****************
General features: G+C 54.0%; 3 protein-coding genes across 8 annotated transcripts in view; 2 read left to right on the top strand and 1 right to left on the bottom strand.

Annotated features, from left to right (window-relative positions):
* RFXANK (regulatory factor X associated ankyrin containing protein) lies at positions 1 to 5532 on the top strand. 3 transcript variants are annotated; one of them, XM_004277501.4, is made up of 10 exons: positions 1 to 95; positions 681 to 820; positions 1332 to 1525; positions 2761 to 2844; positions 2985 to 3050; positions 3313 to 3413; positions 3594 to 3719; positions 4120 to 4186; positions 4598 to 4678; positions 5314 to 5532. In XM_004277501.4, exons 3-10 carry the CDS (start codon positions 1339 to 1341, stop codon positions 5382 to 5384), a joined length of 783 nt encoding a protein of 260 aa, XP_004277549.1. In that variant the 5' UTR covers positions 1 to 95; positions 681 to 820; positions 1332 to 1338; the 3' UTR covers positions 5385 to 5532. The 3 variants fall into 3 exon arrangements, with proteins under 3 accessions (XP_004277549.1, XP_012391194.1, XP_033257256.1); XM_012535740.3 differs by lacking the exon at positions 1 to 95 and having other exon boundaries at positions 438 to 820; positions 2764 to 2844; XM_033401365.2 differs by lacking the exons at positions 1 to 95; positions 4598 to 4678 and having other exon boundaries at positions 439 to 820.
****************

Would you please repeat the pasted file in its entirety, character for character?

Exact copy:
General features: G+C 54.0%; 3 protein-coding genes across 8 annotated transcripts in view; 2 read left to right on the top strand and 1 right to left on the bottom strand.

Annotated features, from left to right (window-relative positions):
* RFXANK (regulatory factor X associated ankyrin containing protein) lies at positions 1 to 5532 on the top strand. 3 transcript variants are annotated; one of them, XM_004277501.4, is made up of 10 exons: positions 1 to 95; positions 681 to 820; positions 1332 to 1525; positions 2761 to 2844; positions 2985 to 3050; positions 3313 to 3413; positions 3594 to 3719; positions 4120 to 4186; positions 4598 to 4678; positions 5314 to 5532. In XM_004277501.4, exons 3-10 carry the CDS (start codon positions 1339 to 1341, stop codon positions 5382 to 5384), a joined length of 783 nt encoding a protein of 260 aa, XP_004277549.1. In that variant the 5' UTR covers positions 1 to 95; positions 681 to 820; positions 1332 to 1338; the 3' UTR covers positions 5385 to 5532. The 3 variants fall into 3 exon arrangements, with proteins under 3 accessions (XP_004277549.1, XP_012391194.1, XP_033257256.1); XM_012535740.3 differs by lacking the exon at positions 1 to 95 and having other exon boundaries at positions 438 to 820; positions 2764 to 2844; XM_033401365.2 differs by lacking the exons at positions 1 to 95; positions 4598 to 4678 and having other exon boundaries at positions 439 to 820.